Are God’s hands tied? I fully believe He doesn’t enjoy watching us suffer, as I’ve articulated before, but I recognize that my reasoning for why He doesn’t intervene was so, so limited in scope. I took into account the rest of the world; I should’ve taken into account the universe itself, the powers invisible that we so quickly forget because we only have five senses. But Dad has reminded us that we live caught between two warring factions, even though the end result is a sure thing. Are we collateral damage in the fight? Not exactly. But he pointed to 1 Corinthians 15:24-26, and drew out the early verses. Nothing will separate us from the love of God–but damn if those forces won’t try, and death is still their chemical weapon, used with abandon on all that lives. There’s much more than the turn of the earth going on, and perhaps some things simply must be in the grand scheme. The verses say that Christ MUST reign until he has subdued all his enemies, and we know the kings of earth are no match for him. Rather, we are not forgotten though the universe rages on.
Maybe something bigger is at work–I know I’m too close to the center to tell, but I choose to believe when people I barely remember call and say that Mom’s story is being shared in places she’s never been. I see hints of this in the overwhelming number of meals people have brought my family, and the many texts and notes people close to me have sent (you will never know how much those are worth to me!).
I also pray that this outpouring of love and my own sadness wakes me up to love and compassion. It’s kind of strange–when I shared with a few friends that Mom had been diagnosed, they shared their own hurts back with me in ways I hadn’t known before. And I was so humbled, and also a little ashamed at how little I recognized or noticed their wounds before. Sorrow like this imparts a special kind of credibility, both to comfort and to speak truth, and I have listened most closely to people for whom intimate grief is familiar. I wouldn’t wish membership into the sorority of suffering on anyone, but these are the people, the women, who have a credibility to comfort in ways others don’t. And that’s precious and beautiful in its own way.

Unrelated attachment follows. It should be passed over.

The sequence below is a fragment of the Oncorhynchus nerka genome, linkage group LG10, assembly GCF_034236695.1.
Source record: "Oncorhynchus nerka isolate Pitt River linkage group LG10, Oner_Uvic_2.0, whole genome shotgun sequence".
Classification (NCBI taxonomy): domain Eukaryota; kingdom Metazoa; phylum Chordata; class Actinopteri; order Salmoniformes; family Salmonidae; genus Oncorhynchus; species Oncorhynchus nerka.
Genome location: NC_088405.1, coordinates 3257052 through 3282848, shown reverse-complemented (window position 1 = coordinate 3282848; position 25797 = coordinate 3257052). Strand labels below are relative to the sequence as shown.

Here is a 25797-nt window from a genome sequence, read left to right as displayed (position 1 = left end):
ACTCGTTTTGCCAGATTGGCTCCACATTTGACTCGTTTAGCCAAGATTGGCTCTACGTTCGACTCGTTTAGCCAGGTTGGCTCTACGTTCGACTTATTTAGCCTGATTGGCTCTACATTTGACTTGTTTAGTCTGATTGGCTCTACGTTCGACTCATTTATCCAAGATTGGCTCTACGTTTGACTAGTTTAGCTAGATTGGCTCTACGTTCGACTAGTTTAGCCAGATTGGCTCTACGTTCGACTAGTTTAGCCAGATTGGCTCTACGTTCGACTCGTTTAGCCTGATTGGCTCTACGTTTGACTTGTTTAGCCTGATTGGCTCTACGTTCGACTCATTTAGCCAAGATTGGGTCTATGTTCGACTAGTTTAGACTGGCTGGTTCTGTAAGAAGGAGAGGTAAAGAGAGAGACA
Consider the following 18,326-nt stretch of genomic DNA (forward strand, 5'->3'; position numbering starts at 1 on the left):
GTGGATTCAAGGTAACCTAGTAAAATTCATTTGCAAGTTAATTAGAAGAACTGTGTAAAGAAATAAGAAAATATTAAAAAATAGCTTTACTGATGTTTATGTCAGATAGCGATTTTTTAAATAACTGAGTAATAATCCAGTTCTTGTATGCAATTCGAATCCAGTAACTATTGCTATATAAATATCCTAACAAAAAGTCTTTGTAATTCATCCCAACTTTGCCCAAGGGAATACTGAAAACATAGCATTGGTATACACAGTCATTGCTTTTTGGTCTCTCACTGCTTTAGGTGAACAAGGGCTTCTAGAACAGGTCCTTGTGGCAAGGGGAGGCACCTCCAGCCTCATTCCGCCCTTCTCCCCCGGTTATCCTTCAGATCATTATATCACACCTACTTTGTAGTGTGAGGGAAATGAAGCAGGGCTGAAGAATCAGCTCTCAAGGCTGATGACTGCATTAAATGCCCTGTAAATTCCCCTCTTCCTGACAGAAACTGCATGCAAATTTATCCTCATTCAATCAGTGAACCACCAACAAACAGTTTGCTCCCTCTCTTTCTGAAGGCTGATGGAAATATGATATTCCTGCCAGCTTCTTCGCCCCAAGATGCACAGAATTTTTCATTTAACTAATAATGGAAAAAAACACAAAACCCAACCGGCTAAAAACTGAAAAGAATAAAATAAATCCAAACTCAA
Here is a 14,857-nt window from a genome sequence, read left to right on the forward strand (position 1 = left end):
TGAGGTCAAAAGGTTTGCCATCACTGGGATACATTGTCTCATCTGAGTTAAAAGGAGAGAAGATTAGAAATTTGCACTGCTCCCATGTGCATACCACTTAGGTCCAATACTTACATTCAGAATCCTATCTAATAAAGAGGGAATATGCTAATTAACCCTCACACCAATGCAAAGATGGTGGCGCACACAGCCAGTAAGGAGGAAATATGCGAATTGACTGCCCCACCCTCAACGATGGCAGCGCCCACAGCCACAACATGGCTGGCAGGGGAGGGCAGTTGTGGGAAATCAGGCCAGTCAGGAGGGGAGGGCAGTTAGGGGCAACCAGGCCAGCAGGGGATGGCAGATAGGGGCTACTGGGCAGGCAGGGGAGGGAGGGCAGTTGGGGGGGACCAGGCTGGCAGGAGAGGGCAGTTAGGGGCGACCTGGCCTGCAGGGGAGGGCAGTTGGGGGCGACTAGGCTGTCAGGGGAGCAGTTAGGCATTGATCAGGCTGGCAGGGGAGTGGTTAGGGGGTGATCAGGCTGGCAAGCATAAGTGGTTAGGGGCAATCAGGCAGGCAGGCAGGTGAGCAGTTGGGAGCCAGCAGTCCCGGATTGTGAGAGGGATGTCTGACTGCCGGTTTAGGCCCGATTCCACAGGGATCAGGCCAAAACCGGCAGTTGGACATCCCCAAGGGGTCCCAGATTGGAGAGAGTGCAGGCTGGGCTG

Sometimes, the truth is as simple as an acknowledgment that damn, this HURTS and this is REAL and this is NOW. I realize now how quickly I’ve passed by others because their grief made me uncomfortable, and I wish I could turn back the clock on those moments. On the other hand, could I have said anything of value back then? Likely not, but I know now that hugs and acknowledgement are always accepted. I want to see people as I have been seen. Not because it makes my experience “worth it,” but so this means of grace may be extended to others as it has been to me.
Speaking of grace, my old co-worker’s explanation of “grace for today” is constantly on my mind. His wife was diagnosed with advanced stage breast cancer when their youngest was still a toddler, and she continues her struggle today. But in the early stages, he said something that’s really stuck with me, about God’s mercies being new every morning. “That means we only have the grace for today, not for tomorrow–tomorrow’s mercy hasn’t arrived yet. We receive the grace for today only, and wait in faith that tomorrow’s will be new and waiting for us when we need it.” They chose “Grace Sufficient” as a blog title, and I think I glimpse now what they meant.
Grace for today, and bright hope for tomorrow
Blessings all mine, with ten thousand beside
Great is Thy Faithfulness